• Commitments from China’s Big Tech Companies. Amid the increased regulatory focus, Alibaba, Tencent, Baidu, and other major Chinese tech companies recently signed a “commitment statement” promising fair competition and robust corporate governance. The companies promised that they would compete fairly, including pledges (1) not to force businesses on their platforms to enter exclusive arrangements or otherwise restrain businesses from using rival services, (2) that they would not hinder the online operations and products of other companies, (3) not to create or spread false and misleading information meant to damage the reputations of rivals, (4) to enhance governance so that businesses on their platforms do not engage in piracy or the dissemination of misleading prices, and (5) to provide compliance training and to self-report any violations. Other signatories include a number of e-commerce platform operators, search engine providers, social media platforms, video-sharing operators, and online travel companies.
  • Draft Regulations Governing Online Transactions. On October 20, 2020, SAMR issued draft regulations governing online platforms and e-commerce transactions. The draft regulations prohibit platforms from abusing their market positions by interfering with the operations of entities that use the platforms. This means that platforms cannot impose unreasonable restrictions or conditions on the use of their platforms or require exclusivity. Platforms must (1) cooperate with SAMR’s market supervision, (2) engage in fair, market-oriented competition, (3) protect users’ personal information, and (4) avoid deceptive activity like fake transactions, misleading pricing methods, or false advertising. Platforms can, however, bundle goods and services as long as they give consumers multiple purchasing choices and the platforms do not make bundling the default purchasing option.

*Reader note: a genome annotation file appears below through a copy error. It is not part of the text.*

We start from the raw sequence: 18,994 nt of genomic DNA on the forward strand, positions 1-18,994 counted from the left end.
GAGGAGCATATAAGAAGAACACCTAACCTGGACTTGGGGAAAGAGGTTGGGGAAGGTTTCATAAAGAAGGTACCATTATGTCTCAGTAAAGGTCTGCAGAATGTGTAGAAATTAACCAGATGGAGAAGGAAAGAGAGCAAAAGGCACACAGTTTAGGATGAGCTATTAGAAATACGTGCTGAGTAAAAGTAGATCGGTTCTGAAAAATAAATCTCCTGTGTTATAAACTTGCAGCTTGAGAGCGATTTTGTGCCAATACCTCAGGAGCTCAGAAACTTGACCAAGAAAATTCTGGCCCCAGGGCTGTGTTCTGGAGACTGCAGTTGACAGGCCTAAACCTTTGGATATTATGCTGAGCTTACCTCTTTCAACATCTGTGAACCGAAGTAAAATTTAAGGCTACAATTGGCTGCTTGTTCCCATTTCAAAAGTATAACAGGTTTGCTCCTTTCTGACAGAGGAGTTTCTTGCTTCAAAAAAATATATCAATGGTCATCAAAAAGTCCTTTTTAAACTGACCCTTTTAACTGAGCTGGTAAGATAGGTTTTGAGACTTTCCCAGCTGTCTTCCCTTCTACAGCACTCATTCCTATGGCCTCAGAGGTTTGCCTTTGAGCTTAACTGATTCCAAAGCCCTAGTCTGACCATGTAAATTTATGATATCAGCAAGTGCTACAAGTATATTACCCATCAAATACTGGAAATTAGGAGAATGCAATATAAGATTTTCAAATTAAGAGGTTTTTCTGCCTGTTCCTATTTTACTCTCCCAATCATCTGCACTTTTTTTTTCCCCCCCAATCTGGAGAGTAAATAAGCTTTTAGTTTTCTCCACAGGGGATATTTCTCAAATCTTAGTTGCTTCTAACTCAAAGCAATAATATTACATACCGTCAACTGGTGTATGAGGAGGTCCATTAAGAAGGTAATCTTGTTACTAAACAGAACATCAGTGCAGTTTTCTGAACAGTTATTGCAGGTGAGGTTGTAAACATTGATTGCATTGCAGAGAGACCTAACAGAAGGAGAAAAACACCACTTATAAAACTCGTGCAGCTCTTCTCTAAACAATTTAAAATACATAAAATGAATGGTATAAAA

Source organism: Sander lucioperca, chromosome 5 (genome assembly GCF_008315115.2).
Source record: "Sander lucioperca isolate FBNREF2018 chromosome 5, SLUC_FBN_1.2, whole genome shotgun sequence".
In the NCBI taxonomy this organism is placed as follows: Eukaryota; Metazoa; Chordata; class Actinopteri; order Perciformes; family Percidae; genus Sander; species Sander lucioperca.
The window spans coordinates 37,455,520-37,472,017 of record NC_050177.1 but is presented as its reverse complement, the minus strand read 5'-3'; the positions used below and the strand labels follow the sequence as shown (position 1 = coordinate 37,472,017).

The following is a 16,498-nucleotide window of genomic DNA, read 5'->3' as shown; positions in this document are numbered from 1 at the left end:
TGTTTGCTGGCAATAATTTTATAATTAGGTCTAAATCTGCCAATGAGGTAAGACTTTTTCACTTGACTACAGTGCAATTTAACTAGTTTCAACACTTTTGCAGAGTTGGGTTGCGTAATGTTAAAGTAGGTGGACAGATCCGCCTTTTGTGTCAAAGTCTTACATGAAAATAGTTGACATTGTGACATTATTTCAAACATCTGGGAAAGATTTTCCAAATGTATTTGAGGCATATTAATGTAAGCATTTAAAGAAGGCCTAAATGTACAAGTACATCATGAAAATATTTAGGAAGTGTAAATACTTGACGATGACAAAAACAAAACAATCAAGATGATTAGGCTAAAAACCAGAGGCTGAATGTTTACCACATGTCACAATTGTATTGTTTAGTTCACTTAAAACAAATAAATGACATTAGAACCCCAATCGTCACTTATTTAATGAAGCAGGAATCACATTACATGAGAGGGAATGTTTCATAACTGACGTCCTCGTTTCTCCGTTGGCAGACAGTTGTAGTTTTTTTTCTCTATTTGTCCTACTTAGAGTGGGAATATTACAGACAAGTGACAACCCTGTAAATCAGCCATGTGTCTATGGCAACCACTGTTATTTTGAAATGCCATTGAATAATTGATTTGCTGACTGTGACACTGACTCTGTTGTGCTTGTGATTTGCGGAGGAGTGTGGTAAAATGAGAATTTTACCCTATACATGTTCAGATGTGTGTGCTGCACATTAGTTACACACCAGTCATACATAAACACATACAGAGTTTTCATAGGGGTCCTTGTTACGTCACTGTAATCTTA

• Draft Antitrust Guidelines for the Platform Economy. On November 10, 2020, SAMR issued draft guidelines for the platform economy, including addressing cartel behavior, abuses of dominant market positions, and merger filings. First, the draft guidelines prohibit cartels, resale price maintenance, and any other anticompetitive agreement reached through a platform’s rules, technology, algorithms, or data. The draft guidelines indicate SAMR intends to assess platforms’ use of most-favored nations clauses when evaluating potentially unlawful agreements. And the draft guidelines ban hub-spoke conspiracies organized by platforms or vendors using the platforms. Second, the draft guidelines address abusive conduct, including exclusivity provisions and the use of algorithms to charge differentiated prices based on shopping history and profiles. Both practices are outlawed if they occur without justification. Justifiable reasons for the behavior includes protecting consumer interests or intellectual property, maintaining a viable business model, and awarding new users. Third, the draft guidelines make clear that transactions involving Variable Interest Entities (VIE) must receive merger clearance if the transaction satisfies the relevant filing thresholds. VIEs are used by foreign companies to access sensitive industries in China subject to foreign investment restrictions. This is the first time SAMR has explicitly required merger clearance for VIE transactions. The draft guidelines also indicate SAMR intends to investigate anticompetitive concentrations in the platform economy that fall below filing thresholds, including killer acquisitions and acquisitions in concentrated markets.